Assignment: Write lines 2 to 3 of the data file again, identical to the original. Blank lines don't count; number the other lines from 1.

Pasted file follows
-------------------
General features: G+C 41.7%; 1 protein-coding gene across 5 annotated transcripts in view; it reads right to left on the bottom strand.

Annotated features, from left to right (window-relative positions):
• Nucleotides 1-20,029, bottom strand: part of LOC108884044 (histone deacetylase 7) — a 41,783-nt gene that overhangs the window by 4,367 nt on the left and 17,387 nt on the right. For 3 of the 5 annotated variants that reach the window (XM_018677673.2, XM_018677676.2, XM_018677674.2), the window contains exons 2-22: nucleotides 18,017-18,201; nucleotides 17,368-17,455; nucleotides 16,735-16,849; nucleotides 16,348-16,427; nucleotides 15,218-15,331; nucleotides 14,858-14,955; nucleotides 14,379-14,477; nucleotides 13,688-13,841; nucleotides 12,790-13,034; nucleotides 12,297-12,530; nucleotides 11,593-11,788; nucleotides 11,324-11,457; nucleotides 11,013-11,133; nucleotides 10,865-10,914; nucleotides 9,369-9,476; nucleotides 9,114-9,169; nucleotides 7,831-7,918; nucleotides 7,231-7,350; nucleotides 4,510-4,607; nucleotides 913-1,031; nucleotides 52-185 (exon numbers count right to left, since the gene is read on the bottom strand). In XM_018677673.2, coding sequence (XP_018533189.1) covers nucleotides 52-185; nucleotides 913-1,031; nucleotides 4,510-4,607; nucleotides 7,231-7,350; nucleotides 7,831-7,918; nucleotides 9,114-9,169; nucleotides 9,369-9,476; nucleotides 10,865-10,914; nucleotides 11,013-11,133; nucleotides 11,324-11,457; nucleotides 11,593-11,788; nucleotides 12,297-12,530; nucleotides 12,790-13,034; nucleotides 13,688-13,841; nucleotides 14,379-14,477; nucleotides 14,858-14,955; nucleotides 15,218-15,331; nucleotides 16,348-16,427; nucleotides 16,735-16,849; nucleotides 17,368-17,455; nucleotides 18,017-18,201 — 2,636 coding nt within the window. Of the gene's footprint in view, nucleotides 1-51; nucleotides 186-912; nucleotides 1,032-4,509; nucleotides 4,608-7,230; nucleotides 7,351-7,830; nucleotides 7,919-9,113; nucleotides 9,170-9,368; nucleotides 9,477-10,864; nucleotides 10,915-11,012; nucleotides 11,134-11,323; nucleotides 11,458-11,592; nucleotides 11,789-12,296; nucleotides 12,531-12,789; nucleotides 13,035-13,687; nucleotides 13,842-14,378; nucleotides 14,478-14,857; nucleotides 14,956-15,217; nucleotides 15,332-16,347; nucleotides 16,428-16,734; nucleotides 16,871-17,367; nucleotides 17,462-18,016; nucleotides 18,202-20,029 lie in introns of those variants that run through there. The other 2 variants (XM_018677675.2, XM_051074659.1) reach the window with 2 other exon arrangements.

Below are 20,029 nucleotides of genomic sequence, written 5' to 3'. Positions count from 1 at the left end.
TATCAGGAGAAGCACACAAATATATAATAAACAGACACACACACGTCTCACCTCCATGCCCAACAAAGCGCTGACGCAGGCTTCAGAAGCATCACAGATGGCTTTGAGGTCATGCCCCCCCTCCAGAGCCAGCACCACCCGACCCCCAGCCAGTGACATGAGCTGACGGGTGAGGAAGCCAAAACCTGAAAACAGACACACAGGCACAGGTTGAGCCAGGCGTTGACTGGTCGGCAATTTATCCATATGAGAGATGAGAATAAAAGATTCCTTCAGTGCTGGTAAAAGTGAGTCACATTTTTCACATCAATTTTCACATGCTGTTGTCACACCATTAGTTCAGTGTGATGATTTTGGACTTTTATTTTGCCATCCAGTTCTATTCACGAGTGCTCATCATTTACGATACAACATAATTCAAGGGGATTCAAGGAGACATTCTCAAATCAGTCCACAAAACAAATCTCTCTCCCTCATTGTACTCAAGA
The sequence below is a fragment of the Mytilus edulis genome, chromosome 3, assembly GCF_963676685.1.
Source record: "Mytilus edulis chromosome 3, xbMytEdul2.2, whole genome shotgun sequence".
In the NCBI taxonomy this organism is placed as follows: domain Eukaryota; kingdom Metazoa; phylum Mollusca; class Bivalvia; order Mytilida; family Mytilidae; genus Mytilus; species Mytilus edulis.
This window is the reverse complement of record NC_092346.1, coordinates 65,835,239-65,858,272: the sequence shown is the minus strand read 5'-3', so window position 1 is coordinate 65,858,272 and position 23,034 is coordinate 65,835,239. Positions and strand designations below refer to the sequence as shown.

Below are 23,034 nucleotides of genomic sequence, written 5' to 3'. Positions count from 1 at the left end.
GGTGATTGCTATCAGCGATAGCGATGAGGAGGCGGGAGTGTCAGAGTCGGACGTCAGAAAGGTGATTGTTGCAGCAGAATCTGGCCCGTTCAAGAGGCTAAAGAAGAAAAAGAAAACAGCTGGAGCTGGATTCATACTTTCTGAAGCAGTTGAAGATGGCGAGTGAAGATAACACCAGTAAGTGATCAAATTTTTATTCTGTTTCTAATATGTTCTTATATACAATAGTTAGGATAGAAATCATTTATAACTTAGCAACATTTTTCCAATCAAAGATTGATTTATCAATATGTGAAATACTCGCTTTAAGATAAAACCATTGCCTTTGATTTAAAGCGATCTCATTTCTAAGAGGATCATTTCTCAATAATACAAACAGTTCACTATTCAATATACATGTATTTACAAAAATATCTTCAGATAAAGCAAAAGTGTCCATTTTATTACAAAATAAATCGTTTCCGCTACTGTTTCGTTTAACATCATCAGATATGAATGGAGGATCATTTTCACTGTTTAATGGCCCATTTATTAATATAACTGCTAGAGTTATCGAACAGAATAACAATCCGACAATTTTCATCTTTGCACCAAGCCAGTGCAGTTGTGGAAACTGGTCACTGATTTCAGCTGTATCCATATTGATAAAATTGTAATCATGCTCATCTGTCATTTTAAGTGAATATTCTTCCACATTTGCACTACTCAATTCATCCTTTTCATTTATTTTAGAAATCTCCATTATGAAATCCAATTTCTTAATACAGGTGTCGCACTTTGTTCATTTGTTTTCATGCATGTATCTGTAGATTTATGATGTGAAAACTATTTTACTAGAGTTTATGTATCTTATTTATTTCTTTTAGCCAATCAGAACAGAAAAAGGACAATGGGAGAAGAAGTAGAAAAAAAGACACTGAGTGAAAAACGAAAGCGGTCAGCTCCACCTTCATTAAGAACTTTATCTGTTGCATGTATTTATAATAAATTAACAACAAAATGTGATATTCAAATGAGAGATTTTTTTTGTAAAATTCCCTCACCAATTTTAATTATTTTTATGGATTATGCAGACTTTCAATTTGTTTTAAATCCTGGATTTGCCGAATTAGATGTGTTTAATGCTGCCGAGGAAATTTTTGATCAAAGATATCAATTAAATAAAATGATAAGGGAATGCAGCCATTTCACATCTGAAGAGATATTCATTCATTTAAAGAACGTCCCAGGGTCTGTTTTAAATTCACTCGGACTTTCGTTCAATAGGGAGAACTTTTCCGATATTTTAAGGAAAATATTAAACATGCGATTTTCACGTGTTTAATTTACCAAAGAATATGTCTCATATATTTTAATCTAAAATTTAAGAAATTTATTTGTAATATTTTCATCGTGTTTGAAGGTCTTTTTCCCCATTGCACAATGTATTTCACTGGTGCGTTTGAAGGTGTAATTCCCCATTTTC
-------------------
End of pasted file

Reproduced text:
Annotated features, from left to right (window-relative positions):
• Nucleotides 1-20,029, bottom strand: part of LOC108884044 (histone deacetylase 7) — a 41,783-nt gene that overhangs the window by 4,367 nt on the left and 17,387 nt on the right. For 3 of the 5 annotated variants that reach the window (XM_018677673.2, XM_018677676.2, XM_018677674.2), the window contains exons 2-22: nucleotides 18,017-18,201; nucleotides 17,368-17,455; nucleotides 16,735-16,849; nucleotides 16,348-16,427; nucleotides 15,218-15,331; nucleotides 14,858-14,955; nucleotides 14,379-14,477; nucleotides 13,688-13,841; nucleotides 12,790-13,034; nucleotides 12,297-12,530; nucleotides 11,593-11,788; nucleotides 11,324-11,457; nucleotides 11,013-11,133; nucleotides 10,865-10,914; nucleotides 9,369-9,476; nucleotides 9,114-9,169; nucleotides 7,831-7,918; nucleotides 7,231-7,350; nucleotides 4,510-4,607; nucleotides 913-1,031; nucleotides 52-185 (exon numbers count right to left, since the gene is read on the bottom strand). In XM_018677673.2, coding sequence (XP_018533189.1) covers nucleotides 52-185; nucleotides 913-1,031; nucleotides 4,510-4,607; nucleotides 7,231-7,350; nucleotides 7,831-7,918; nucleotides 9,114-9,169; nucleotides 9,369-9,476; nucleotides 10,865-10,914; nucleotides 11,013-11,133; nucleotides 11,324-11,457; nucleotides 11,593-11,788; nucleotides 12,297-12,530; nucleotides 12,790-13,034; nucleotides 13,688-13,841; nucleotides 14,379-14,477; nucleotides 14,858-14,955; nucleotides 15,218-15,331; nucleotides 16,348-16,427; nucleotides 16,735-16,849; nucleotides 17,368-17,455; nucleotides 18,017-18,201 — 2,636 coding nt within the window. Of the gene's footprint in view, nucleotides 1-51; nucleotides 186-912; nucleotides 1,032-4,509; nucleotides 4,608-7,230; nucleotides 7,351-7,830; nucleotides 7,919-9,113; nucleotides 9,170-9,368; nucleotides 9,477-10,864; nucleotides 10,915-11,012; nucleotides 11,134-11,323; nucleotides 11,458-11,592; nucleotides 11,789-12,296; nucleotides 12,531-12,789; nucleotides 13,035-13,687; nucleotides 13,842-14,378; nucleotides 14,478-14,857; nucleotides 14,956-15,217; nucleotides 15,332-16,347; nucleotides 16,428-16,734; nucleotides 16,871-17,367; nucleotides 17,462-18,016; nucleotides 18,202-20,029 lie in introns of those variants that run through there. The other 2 variants (XM_018677675.2, XM_051074659.1) reach the window with 2 other exon arrangements.